Too Much Information Could Make You a Bad Investor

Steve McDonald By Steve McDonald
Bond Strategist

Slap In The Face Award

Transcript:

Here’s a wake-up slap for the small investor. And it’s all about our money and computers.

The advent of the personal computer – and now the smartphone – has revolutionized how we invest. The average investor now has a hundred times more information available to them than I had when I was working as a broker.

First, online trading allows us to trade for a fraction of what it used to cost. When I was entering stock trades for my clients, the average cost for 100 shares was around $120 per trade, both ways.

Crazy expensive, I know.

Second, we now have 24/7 access to our accounts. We can monitor them up to the second. And we can buy and sell in an instant.

Lastly, we have so much fundamental and technical data available, we border on overload. Just sorting through all that information is a chore.

But instant-access, low-cost trading and a mountain of stock data have been both a blessing and a curse. The fact is we have too much information available to us, and most of it is useless noise.

The screaming heads on TV; constant flashing of the Dow, S&P 500 and Nasdaq; one-day charts; instant analysis of insignificant events… it never stops!

And the focus on short-term, minute-by-minute updates has become a huge negative. It’s driving losses, not gains.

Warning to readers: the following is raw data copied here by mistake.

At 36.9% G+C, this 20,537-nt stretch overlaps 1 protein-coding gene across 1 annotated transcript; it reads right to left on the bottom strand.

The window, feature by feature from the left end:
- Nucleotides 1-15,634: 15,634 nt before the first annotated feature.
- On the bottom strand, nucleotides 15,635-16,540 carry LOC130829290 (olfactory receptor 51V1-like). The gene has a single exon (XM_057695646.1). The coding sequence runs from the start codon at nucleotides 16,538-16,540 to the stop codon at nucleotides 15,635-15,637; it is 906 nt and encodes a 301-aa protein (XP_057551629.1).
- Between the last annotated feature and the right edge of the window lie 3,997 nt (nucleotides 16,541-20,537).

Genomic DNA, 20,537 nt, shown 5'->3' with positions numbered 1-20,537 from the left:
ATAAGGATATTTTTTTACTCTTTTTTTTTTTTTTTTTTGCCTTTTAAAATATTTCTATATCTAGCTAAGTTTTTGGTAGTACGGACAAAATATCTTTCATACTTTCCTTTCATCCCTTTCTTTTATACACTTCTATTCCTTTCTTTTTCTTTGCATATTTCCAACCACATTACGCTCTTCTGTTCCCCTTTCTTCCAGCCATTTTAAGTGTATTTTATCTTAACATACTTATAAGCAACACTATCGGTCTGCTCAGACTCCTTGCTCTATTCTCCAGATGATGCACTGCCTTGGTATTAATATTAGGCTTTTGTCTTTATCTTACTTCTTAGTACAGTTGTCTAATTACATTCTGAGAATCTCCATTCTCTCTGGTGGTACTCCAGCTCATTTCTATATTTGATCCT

The losses from having too narrow of a focus even have a name: myopic loss aversion. That’s a fancy term for selling in a panic based on short-term trends.

Whenever Warren Buffett is asked why he chose or owns a stock, he always – without exception – talks about a 10- to 20-year time horizon and fundamental analysis.

There’s never a mention of a one-day (or even a quarterly or annual) trend. His focus is way out there.

And if the best stock investor of our time has only a long-term perspective, why don’t we?

For years I have been telling my readers to do anything but sit at home and constantly monitor their accounts.

This microscopic money management and short-term focus is costing us a fortune. The fear and uncertainty it produces only drives panic and emotional buying and selling.

It doesn’t work, and there are no winners here.

The only way to make money is with a long-term perspective. That’s it. Get sucked into the fairy tale of day trading or short-term trends and you’re done.

Am I confident in that prediction? Absolutely.

Turn off the TV and your computer, and go hit the ball. Your game will improve and research says you’ll make more money.

Good investing,

Steve